PUBLICATIONS FROM 1982 – 1999
NAWL congratulates the government for attempting to curb the damaging effects of recent Supreme Court decisions (Behariell and O’Connor). NAWL makes some practical suggestions for improvement. NAWL consulted very thoroughly with front line groups to develop its position.
This brief was written in response to recommendations by the Committee on Justice and the Solicitor General to make prostitution an indictable offence, in order to permit fingerprinting of all prostitutes. Happily, the federal government agreed with NAWL’s comments, and did not implement the Committee’s recommendation.
Written in response to a consultation paper by the Department of Justice on directions for reform, this brief contains NAWL’s views on sentencing and corrections.
Outlines NAWL’s concerns with the 1985 anti-soliciting law. Prostitutes’ safety and enforcement inequities between prostitutes and their customers are highlighted. Also shows how the law did not achieve the purpose for which it was enacted which was to clean up Canadian streets. NAWL advocates decriminalization of soliciting.
States that government concern with traffic congestion, nuisance and the quality of neighbourhood life ignores the real problems of drug trafficking, pimping and juvenile prostitution. Emphasizes NAWL’s position that use of the Criminal Code is not the answer and that the economic and social causes of prostitution must be addressed instead.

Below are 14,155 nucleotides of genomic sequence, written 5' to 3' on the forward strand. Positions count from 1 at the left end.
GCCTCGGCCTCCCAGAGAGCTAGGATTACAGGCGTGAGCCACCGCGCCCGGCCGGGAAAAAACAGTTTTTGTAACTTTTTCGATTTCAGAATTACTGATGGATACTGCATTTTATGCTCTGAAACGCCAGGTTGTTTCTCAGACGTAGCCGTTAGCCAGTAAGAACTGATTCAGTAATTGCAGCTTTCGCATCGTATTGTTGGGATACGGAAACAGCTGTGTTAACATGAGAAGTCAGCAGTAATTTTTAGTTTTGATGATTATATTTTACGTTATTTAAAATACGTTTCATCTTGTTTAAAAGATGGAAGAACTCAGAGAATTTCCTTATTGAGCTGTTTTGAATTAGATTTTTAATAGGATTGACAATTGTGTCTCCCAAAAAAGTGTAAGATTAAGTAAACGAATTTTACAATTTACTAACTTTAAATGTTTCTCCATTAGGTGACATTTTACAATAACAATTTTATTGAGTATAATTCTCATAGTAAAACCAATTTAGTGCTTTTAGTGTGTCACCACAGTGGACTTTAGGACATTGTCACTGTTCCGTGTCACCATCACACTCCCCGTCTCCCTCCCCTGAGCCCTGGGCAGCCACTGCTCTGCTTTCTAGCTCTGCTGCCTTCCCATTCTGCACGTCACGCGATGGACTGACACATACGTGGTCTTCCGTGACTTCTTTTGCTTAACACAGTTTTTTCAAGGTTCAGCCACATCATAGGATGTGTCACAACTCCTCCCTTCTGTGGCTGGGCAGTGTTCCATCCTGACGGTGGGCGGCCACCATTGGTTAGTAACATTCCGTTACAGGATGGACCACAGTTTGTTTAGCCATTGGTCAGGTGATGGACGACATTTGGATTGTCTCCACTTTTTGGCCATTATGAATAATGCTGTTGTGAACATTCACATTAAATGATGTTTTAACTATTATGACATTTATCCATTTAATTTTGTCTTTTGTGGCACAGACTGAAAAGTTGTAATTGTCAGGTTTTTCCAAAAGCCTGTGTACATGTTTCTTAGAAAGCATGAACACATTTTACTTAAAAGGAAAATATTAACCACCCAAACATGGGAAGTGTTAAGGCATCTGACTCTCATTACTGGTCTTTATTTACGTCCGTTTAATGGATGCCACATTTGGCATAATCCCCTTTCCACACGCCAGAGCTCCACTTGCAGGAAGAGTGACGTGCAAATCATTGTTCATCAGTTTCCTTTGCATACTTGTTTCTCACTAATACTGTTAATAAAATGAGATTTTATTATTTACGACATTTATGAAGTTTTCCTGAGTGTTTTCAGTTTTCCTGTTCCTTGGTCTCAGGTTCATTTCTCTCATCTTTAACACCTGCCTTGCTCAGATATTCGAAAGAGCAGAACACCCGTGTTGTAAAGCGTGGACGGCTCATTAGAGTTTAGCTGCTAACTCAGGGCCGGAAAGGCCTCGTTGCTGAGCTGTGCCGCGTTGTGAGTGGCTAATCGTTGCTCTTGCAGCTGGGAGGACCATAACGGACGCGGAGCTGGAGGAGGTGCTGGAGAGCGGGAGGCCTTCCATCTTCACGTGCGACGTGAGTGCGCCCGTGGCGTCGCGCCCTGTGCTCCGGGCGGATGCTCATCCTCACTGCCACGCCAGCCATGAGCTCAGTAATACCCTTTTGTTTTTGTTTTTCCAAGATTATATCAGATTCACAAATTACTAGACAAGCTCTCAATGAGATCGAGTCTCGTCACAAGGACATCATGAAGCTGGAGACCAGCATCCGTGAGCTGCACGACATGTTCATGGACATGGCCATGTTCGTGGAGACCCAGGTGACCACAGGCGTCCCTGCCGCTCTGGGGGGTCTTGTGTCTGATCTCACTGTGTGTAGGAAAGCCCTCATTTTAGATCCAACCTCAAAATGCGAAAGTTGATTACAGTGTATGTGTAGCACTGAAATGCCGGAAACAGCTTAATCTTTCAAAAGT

Recommendations in Regard to Pornography in the Fraser Report and to the Government’s Discussion Paper on the Report of the Special Committee on Pornography & Prostitution, October 1985; 16p. ISBN:0-920853-42-0
Supports the recommendations in the Fraser Report, with appropriate modifications, and criticizes the government’s discussion paper for neglecting to address the recommendations in the Fraser Report.
A careful analysis of the definition of pornography as well as a discussion of the degrading effects of pornography on women. Explores conflict between freedom of speech and regulation of pornography. Examines effects of laws against obscenity and proposes changes from a feminist perspective.
Recommends certain modifications to the legal status of street soliciting and considers which type of legislation, regulatory or prohibitive, is better.